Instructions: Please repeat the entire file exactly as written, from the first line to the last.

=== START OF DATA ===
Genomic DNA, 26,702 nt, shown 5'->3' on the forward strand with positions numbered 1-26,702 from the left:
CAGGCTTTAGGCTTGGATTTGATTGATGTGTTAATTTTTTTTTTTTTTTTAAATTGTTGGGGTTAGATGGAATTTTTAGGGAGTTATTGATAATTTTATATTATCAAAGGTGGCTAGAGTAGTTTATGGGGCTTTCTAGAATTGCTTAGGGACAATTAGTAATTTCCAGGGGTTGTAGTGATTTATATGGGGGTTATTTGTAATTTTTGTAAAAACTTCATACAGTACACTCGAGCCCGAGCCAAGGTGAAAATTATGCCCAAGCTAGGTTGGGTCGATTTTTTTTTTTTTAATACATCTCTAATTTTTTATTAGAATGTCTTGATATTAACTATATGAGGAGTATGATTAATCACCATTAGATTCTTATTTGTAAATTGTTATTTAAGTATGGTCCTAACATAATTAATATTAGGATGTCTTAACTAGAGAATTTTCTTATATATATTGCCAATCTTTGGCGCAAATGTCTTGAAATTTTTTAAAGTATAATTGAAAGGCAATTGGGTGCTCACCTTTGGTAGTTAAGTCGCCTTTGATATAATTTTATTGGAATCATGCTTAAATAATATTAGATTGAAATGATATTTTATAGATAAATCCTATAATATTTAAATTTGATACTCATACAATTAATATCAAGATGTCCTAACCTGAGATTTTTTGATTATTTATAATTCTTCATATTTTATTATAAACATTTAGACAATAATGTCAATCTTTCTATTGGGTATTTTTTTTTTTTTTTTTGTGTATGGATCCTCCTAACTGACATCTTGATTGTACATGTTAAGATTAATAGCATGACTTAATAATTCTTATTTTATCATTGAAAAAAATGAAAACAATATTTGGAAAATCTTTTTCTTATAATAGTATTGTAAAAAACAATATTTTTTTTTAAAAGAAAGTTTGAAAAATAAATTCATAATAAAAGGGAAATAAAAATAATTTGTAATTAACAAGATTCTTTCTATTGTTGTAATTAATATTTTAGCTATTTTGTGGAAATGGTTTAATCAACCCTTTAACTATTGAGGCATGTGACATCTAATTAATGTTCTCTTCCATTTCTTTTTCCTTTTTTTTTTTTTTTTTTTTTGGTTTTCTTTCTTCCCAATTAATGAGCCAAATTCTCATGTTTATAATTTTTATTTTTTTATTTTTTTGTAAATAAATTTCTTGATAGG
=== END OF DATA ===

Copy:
Genomic DNA, 26,702 nt, shown 5'->3' on the forward strand with positions numbered 1-26,702 from the left:
CAGGCTTTAGGCTTGGATTTGATTGATGTGTTAATTTTTTTTTTTTTTTTAAATTGTTGGGGTTAGATGGAATTTTTAGGGAGTTATTGATAATTTTATATTATCAAAGGTGGCTAGAGTAGTTTATGGGGCTTTCTAGAATTGCTTAGGGACAATTAGTAATTTCCAGGGGTTGTAGTGATTTATATGGGGGTTATTTGTAATTTTTGTAAAAACTTCATACAGTACACTCGAGCCCGAGCCAAGGTGAAAATTATGCCCAAGCTAGGTTGGGTCGATTTTTTTTTTTTTAATACATCTCTAATTTTTTATTAGAATGTCTTGATATTAACTATATGAGGAGTATGATTAATCACCATTAGATTCTTATTTGTAAATTGTTATTTAAGTATGGTCCTAACATAATTAATATTAGGATGTCTTAACTAGAGAATTTTCTTATATATATTGCCAATCTTTGGCGCAAATGTCTTGAAATTTTTTAAAGTATAATTGAAAGGCAATTGGGTGCTCACCTTTGGTAGTTAAGTCGCCTTTGATATAATTTTATTGGAATCATGCTTAAATAATATTAGATTGAAATGATATTTTATAGATAAATCCTATAATATTTAAATTTGATACTCATACAATTAATATCAAGATGTCCTAACCTGAGATTTTTTGATTATTTATAATTCTTCATATTTTATTATAAACATTTAGACAATAATGTCAATCTTTCTATTGGGTATTTTTTTTTTTTTTTTTGTGTATGGATCCTCCTAACTGACATCTTGATTGTACATGTTAAGATTAATAGCATGACTTAATAATTCTTATTTTATCATTGAAAAAAATGAAAACAATATTTGGAAAATCTTTTTCTTATAATAGTATTGTAAAAAACAATATTTTTTTTTAAAAGAAAGTTTGAAAAATAAATTCATAATAAAAGGGAAATAAAAATAATTTGTAATTAACAAGATTCTTTCTATTGTTGTAATTAATATTTTAGCTATTTTGTGGAAATGGTTTAATCAACCCTTTAACTATTGAGGCATGTGACATCTAATTAATGTTCTCTTCCATTTCTTTTTCCTTTTTTTTTTTTTTTTTTTTTGGTTTTCTTTCTTCCCAATTAATGAGCCAAATTCTCATGTTTATAATTTTTATTTTTTTATTTTTTTGTAAATAAATTTCTTGATAGG